Multiple people interviewed said the practice of remediating camps also serves an unspoken function: removing from public view the visual reminder of how our society fails to provide for its most impoverished. “So instead we sweep people away, oftentimes one to two blocks,,” said Barocas, who noted that most people displaced move less than a quarter mile. “Many policy makers seem to think that simply doing what is expedient will get rid of the problem. … It’s literally sweeping the issue under the rug.”

Replying via email to a request for an interview, Sheldon Goodrum, a spokesperson for the Department of Development, said that “Columbus doesn’t engage in camp sweeps.” Rather, he said, the city has adopted a process of remediation, which “addresses the conditions and challenges of homeless encampments while working towards sustainable solutions.” 

Under remediation, when the city is informed of an encampment, a Homeless Advocacy Liaison reaches out to offer assistance to the camp and community partners such as Maryhaven and the Community Shelter Board are engaged. These organizations can then inform camp residents of alternate shelter options, in addition to providing food and personal hygiene products, mental health and substance abuse support, case workers and legal assistance. Camp residents are also aided year-round by nonprofits and mutual aid groups such as Heer to Serve and First Collective, among others, and on Saturday, Sept. 30, activist (and Matter board member) Liz Andromeda will lead a “Solidarity Ships” cargo bike ride from Goodale Park to Heer Park, with riders carting supplies to be donated during Heer to Serve’s weekly service.

After being made aware of a camp, the city will continue to conduct wellness checks at the site at least once a week, urging residents to take advantage of available services. “However, when progress is no longer being made and an appropriate time has passed, if a resident is unwilling to engage further with advocates and support, they will be asked to leave the premises,” Goodrum wrote in a subsequent email. He then pointed to the example of an earlier Heer Park encampment that was reported to the city in June 2021 and was cleared a year later on June 20, 2022.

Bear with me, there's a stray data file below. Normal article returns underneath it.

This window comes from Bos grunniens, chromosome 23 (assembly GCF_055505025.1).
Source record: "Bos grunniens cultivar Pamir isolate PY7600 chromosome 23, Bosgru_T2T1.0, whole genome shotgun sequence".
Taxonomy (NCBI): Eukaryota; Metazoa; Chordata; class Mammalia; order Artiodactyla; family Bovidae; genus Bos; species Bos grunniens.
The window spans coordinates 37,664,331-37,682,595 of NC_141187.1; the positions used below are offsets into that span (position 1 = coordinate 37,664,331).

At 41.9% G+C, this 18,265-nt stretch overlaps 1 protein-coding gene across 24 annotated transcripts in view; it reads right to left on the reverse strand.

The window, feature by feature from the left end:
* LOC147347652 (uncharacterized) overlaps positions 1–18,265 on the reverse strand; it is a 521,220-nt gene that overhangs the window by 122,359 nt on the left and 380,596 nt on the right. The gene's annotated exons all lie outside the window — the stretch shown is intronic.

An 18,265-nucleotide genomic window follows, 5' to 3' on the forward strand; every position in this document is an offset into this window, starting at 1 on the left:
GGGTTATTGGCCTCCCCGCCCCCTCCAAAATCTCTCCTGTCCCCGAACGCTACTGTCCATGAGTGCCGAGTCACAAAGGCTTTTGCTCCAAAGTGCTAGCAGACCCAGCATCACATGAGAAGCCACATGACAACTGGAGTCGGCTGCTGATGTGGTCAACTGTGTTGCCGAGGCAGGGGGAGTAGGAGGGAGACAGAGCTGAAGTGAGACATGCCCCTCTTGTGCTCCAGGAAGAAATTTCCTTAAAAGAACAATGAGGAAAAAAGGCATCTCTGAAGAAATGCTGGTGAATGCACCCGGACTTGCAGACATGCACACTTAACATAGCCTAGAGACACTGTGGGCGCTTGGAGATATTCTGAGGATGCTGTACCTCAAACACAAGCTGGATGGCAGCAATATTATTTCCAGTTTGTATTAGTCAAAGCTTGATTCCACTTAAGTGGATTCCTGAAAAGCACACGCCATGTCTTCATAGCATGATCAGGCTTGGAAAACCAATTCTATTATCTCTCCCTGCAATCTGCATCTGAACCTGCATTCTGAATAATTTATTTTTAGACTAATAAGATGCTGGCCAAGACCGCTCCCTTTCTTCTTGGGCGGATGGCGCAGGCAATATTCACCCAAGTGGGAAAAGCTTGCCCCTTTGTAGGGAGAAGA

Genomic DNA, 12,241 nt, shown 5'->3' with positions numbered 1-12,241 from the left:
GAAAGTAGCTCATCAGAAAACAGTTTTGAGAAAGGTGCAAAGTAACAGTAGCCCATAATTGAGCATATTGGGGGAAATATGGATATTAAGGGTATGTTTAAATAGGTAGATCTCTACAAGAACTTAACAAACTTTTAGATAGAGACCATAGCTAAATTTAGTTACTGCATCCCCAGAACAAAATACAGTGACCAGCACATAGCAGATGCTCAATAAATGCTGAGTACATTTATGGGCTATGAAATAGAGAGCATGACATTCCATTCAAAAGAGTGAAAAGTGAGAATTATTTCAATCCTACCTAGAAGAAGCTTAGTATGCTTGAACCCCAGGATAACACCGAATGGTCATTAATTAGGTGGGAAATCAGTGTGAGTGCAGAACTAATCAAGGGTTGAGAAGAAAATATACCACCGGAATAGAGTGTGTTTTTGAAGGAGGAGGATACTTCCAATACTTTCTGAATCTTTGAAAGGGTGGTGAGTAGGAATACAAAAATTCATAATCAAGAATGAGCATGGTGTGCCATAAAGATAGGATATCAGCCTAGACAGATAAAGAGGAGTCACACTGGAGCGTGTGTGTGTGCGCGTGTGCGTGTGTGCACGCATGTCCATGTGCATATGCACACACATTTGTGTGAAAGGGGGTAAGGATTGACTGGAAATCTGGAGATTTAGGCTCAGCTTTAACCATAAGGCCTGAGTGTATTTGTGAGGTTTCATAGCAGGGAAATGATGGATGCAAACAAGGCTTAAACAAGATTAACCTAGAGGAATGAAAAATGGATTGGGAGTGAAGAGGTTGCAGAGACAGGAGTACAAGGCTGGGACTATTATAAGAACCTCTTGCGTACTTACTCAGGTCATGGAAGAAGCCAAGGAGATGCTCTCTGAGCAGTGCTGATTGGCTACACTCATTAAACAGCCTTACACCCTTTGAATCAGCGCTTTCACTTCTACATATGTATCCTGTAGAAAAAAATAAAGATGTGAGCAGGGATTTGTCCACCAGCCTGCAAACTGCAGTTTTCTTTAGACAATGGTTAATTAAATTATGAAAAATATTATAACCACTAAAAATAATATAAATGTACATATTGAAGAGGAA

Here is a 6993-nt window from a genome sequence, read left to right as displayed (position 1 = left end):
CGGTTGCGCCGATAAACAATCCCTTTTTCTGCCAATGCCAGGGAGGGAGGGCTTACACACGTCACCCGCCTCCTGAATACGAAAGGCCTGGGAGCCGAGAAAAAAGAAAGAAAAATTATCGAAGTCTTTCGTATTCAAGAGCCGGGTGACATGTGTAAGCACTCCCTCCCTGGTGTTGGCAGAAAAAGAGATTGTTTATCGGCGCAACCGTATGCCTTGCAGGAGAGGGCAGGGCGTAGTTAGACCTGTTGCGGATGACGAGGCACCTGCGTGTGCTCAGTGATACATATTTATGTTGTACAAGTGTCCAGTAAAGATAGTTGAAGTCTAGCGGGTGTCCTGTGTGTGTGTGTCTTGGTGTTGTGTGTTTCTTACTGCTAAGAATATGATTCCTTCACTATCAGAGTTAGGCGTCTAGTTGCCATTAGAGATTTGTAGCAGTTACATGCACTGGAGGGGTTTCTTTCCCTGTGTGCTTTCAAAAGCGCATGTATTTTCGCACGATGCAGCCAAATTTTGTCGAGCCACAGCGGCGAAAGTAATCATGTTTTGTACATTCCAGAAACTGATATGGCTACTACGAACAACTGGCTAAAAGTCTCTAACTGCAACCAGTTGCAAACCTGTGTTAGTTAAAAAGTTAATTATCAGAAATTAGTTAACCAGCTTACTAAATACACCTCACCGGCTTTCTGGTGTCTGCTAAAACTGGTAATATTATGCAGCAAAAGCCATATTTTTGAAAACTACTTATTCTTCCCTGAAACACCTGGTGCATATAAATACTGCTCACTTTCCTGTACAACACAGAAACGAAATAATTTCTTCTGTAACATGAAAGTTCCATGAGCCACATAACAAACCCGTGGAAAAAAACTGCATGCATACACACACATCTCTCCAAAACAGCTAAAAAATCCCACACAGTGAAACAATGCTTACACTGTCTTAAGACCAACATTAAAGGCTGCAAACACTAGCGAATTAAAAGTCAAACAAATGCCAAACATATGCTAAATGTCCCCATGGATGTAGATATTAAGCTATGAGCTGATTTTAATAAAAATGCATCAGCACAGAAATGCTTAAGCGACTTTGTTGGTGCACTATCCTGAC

“I do appreciate that the city invests a good deal of time and energy into engaging with the folks at these camps, connecting them with resources, making sure they know what’s going to happen, and in some cases connecting them to housing before the camps are disturbed,” said Mike Premo, executive director of Community Development for All People. “Some [cities] just show up with bulldozers and cops and no warning.”

But Daye, a volunteer with First Collective, said there aren’t always places where people living in the encampments can go. When Heer Park was cleared in June 2022, for instance, it fell amid one of the hottest stretches of the year, and Daye said camp residents were provided the number for a shelter whose waiting list exceeded more than 250 people every day. “There just aren’t any beds,” Daye said.

Premo is acutely aware of the resource scarcity those experiencing homelessness run up against, noting Columbus has a shortfall in availability everywhere from affordable housing units to beds in emergency shelters.

“We have to do a better job with how we provide emergency shelter in the city and in Central Ohio, and I’m joined in that by the people who run the shelters and the CEO of the Community Shelter Board (Shannon Isom),” Premo said. “It breaks my heart that people are getting displaced from these camps, and we talk to a lot of those people every day at Community Development for All People, and we hear their stories, and we hear how all of their things got thrown away, including their ID, and how they’re now starting over from square one.”

These losses can have devastating consequences for the unhoused. Amanda said all of her identifying paperwork was discarded in a past sweep, and she only recently obtained a new copy of her birth certificate. Now she’s working on getting a new social security card and state ID, at which point she’ll finally be able to provide her Southeast Healthcare case worker the documentation needed to take the next step in a move toward permanent housing. Collecting these documents is not an easy process, either. Amanda doesn’t have a phone – “Trying to get a government phone has been like pulling teeth,” she said – so calling her case worker or the DMV for updates or information isn’t an option. And even if the location rests on or near an existing line, public transportation to and from offices can be unreliable for in-person visits. Even a seemingly simple task such as making it to a scheduled appointment can be a hurdle with no reliable way to tell the time.

So while Amanda started the process of locating permanent housing “four or five months ago,” she said she doesn’t feel any closer to a resolution today, leading her to describe the relentless pull exerted by the streets as “gravitational.” 

“Once you’re there, you feel like you can never get out,” she said.